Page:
Are you a lipreader?

31 05 2011

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Test yourself on this video clip – the transcript is next to the clip.

Meet Con Ingham, who speaks but says nothing ….. video after the jump.

You can book an expert lipreader at O’Malley Lipreaders.

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12 responses

31 05 2011
andy

He has got a Northern accent. Possibly Yorkshire. He says jawk for joke.

31 05 2011
deafa

Are british accent easier to lipread than American accent? Here we have northern/southern/western/boston /etc. Melting pot and I think it is hard to lipread.

31 05 2011
Tina

It depends on the lipreader and their personal experience. A lipreader used to lipreading American accents would likely find an American accent easier to lipread than an unfamiliar British accent. Plus, some English dialects are easier to lipread than others. Then you have the speaker – are they clear speakers or do they mumble?

31 05 2011
deafa

Most Americans where I live mumbles. I am profound deaf (oral only) since birth, wore HAs (and now CI) since three and I still find it hard to lipread some people. I can’t hear at all without HA/CI and lipreading without any sounds is too hard. I tried many times. I can’t lipread well without any sounds from my HAs/CI and sounds with my hearing aids/CI is too gibberish or distorted for me without lipreading.

BTW, when I think of lipreading, I think of people reading lips UNAIDED or without sounds. Is that what you mean by lipreading? To me, I just use the term “speechreading” because I use lipreading to assist my hearing aid/CI.

31 05 2011
Tina

Forensic lipreading is reading lips without any sound. Forensic lipreaders in the UK feel that ‘speechreading’ is a more accurate term but it is not as well known as ‘lipreading’. We look at the whole face don’t we, not just the lips, when reading speech in this way.

31 05 2011
deafa

yeah, that’s why I use speechreading. I use the whole package (facial expressions, lipreading, assisted sounds, body language) as much as I can to understand what the person is saying instead of focusing on the lips.

1 06 2011
CJ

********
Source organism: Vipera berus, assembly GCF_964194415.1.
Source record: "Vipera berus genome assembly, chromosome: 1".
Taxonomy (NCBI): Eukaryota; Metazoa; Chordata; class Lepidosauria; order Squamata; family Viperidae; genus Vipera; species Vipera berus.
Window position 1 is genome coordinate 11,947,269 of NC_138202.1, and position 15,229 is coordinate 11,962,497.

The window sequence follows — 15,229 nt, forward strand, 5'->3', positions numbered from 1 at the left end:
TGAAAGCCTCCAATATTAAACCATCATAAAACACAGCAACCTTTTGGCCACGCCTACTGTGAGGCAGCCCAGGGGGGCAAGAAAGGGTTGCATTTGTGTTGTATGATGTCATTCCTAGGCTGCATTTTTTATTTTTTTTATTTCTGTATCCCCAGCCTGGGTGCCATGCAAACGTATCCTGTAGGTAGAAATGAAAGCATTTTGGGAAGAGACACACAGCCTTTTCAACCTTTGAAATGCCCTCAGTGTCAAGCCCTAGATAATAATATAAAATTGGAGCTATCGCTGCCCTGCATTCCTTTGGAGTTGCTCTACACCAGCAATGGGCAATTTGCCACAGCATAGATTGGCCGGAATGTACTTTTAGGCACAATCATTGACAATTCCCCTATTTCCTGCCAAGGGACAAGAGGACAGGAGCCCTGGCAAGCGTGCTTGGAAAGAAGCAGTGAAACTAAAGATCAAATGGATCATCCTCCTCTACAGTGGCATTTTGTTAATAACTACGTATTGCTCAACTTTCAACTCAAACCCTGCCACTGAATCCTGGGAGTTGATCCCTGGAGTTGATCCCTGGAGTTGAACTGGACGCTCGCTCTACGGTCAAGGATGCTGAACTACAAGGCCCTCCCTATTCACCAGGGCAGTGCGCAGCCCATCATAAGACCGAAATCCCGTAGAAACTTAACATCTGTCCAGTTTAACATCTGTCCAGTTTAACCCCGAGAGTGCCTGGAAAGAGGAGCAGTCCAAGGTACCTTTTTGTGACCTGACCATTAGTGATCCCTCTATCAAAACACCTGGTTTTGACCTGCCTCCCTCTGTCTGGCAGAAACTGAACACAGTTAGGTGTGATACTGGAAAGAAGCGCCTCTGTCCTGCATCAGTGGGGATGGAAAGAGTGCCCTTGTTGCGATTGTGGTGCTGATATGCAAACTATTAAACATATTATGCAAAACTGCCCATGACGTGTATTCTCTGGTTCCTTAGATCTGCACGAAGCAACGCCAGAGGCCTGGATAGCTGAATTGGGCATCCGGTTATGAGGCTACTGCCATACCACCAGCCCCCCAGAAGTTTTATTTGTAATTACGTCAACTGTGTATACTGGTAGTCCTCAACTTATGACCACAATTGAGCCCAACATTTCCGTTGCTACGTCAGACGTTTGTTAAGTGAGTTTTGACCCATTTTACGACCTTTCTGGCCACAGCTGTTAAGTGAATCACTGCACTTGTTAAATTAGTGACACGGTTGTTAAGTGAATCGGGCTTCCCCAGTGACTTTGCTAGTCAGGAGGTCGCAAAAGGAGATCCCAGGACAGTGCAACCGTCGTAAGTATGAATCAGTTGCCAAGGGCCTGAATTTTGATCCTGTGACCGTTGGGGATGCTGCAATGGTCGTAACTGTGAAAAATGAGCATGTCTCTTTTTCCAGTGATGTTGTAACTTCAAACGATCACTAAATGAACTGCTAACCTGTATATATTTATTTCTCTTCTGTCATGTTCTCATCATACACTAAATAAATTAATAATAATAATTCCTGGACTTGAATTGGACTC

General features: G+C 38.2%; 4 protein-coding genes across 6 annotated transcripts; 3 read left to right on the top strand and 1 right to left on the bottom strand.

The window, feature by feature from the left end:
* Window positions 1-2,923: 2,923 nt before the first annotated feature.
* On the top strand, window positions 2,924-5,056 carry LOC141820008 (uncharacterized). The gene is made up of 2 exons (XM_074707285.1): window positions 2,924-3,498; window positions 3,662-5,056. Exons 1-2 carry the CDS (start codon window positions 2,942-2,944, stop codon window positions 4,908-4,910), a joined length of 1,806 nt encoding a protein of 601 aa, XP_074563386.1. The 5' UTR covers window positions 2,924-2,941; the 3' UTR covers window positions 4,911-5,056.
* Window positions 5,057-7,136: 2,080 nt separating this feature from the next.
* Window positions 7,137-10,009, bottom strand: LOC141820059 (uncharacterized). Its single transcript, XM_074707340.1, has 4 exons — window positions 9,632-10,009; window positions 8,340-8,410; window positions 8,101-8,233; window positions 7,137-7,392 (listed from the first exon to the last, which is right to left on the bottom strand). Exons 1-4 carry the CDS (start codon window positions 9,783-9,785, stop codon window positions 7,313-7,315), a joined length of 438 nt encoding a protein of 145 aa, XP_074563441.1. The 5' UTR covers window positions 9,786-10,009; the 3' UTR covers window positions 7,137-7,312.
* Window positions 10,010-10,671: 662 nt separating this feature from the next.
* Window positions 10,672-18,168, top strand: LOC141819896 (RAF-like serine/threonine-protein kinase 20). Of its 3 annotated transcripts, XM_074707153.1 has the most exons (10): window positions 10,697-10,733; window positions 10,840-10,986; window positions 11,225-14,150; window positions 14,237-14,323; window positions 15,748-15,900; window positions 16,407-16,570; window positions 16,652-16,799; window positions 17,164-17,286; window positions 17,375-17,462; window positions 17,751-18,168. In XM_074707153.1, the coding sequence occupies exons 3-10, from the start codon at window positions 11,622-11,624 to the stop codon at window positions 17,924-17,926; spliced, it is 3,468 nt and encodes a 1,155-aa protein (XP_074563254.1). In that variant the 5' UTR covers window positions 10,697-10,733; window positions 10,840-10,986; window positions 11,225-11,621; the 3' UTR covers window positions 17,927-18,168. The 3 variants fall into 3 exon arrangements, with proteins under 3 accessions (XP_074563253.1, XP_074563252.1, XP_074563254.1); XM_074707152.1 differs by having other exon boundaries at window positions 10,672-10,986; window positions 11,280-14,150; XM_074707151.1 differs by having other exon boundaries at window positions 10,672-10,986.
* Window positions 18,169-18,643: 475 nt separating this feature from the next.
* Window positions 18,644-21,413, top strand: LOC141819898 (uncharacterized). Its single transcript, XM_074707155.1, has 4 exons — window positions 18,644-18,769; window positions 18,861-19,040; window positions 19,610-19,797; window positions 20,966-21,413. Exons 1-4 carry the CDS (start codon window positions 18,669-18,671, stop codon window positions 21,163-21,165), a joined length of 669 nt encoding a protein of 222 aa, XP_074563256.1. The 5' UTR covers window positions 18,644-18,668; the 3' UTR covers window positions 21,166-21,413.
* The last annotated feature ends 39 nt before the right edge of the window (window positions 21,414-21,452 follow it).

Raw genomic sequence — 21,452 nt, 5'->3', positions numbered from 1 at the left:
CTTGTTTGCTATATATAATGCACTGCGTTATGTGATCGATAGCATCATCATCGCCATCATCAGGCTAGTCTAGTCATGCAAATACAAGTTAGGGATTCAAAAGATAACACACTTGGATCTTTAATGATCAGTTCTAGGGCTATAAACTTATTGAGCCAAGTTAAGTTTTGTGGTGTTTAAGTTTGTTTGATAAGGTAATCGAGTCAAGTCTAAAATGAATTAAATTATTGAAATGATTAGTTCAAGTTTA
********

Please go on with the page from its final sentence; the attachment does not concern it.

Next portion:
Hi Tina,
I have been Deaf for 3 years at age 41 and have had 3 CI’s but due to a degenerated auditory nerve these no-longer provide percept or for that matter anything at all now. I have had 6 mths speech reading tuition and only got some of the clip first time. I’m soon to have an ABI in Europe and wonder if you know of any Non-tumor ABI recipients? Regards CJ

1 06 2011
Tina

Hi CJ- I know of one person who had it done, let me get back to you on this. Good luck!

1 06 2011
MM

I’m not an lip-reader, I’m more your ‘educated guess’ and ‘what the hell was that all about ?’, lol…

2 06 2011
CJ

Thanks Tina, I know of a few NF2 but I’m in the NT group. I have corresponded over the last 12 mths with 2 surgeons and a scientist and read lots of medical papers. I wouldn’t mind knowing of someones experience if they non-tumor ABI and don’t mind. You could just email me if you like. thanks.

3 06 2011
Cathy O

I usually have to “click” onto an accent first, and then I can lipread away. American and Canadian accents are what I do best, as I’m Canadian, but I can get some British ones, as long as they’re not too broad. Had no problem with the tape of Con and his Scotsman joke.

5 06 2011
deaflinguist

Hi Tina,

How did you truffle out this gem? British Pathe is fantastic – I’ve used it as a resource for the research in my own field as well, you’d be surprised what treasures it has. Lipreading silent movies is a fascinating thing and I wonder what people thought when they went to the silents all those years ago. It’s all the more fascinating for me now that I have had a CI because I keep expecting to hear sound – very strange.

Having run it and the other clip of the same man also on British Pathe I’ve noticed several things, so here’s my take on them:

First of all, I didn’t have any difficulty at all in following the joke . . .

Secondly, his visual cues were very interesting and demonstrate how much of a part body language cues play in lipreading. It was almost structured as a “how to lipread” course, especially taken in conjunction with the second film which ratchets up the difficulty a notch. The other film also tells a story twice over with a very distinct variation which an expert lipreader will spot!

Thirdly, I noticed two things about his speech. People from past generations speak differently (think of how they say the Queen sounds different from her younger self in terms of accent) and it’s quite noticeable with this gentleman – I haven’t quite analysed how but it may be something to do with silent movie/music hall/vaudeville traditions as it reminds me of the way people speak in silent films, so it may not be so much accent as mannerisms.

Also I’m convinced he is deaf himself. Even given the fact that the lip movements are necessarily exaggerated, and he’s performing on top of that, there are certain movements of lips, tongue and jaw that suggest to me that he might be deaf. He has a very particular way of pronouncing “n” and “t” in the middle of the words, suggesting that he is not used to voicing them totally.

I shall run away now – I’ve over-analysed it!!!!

Pidge

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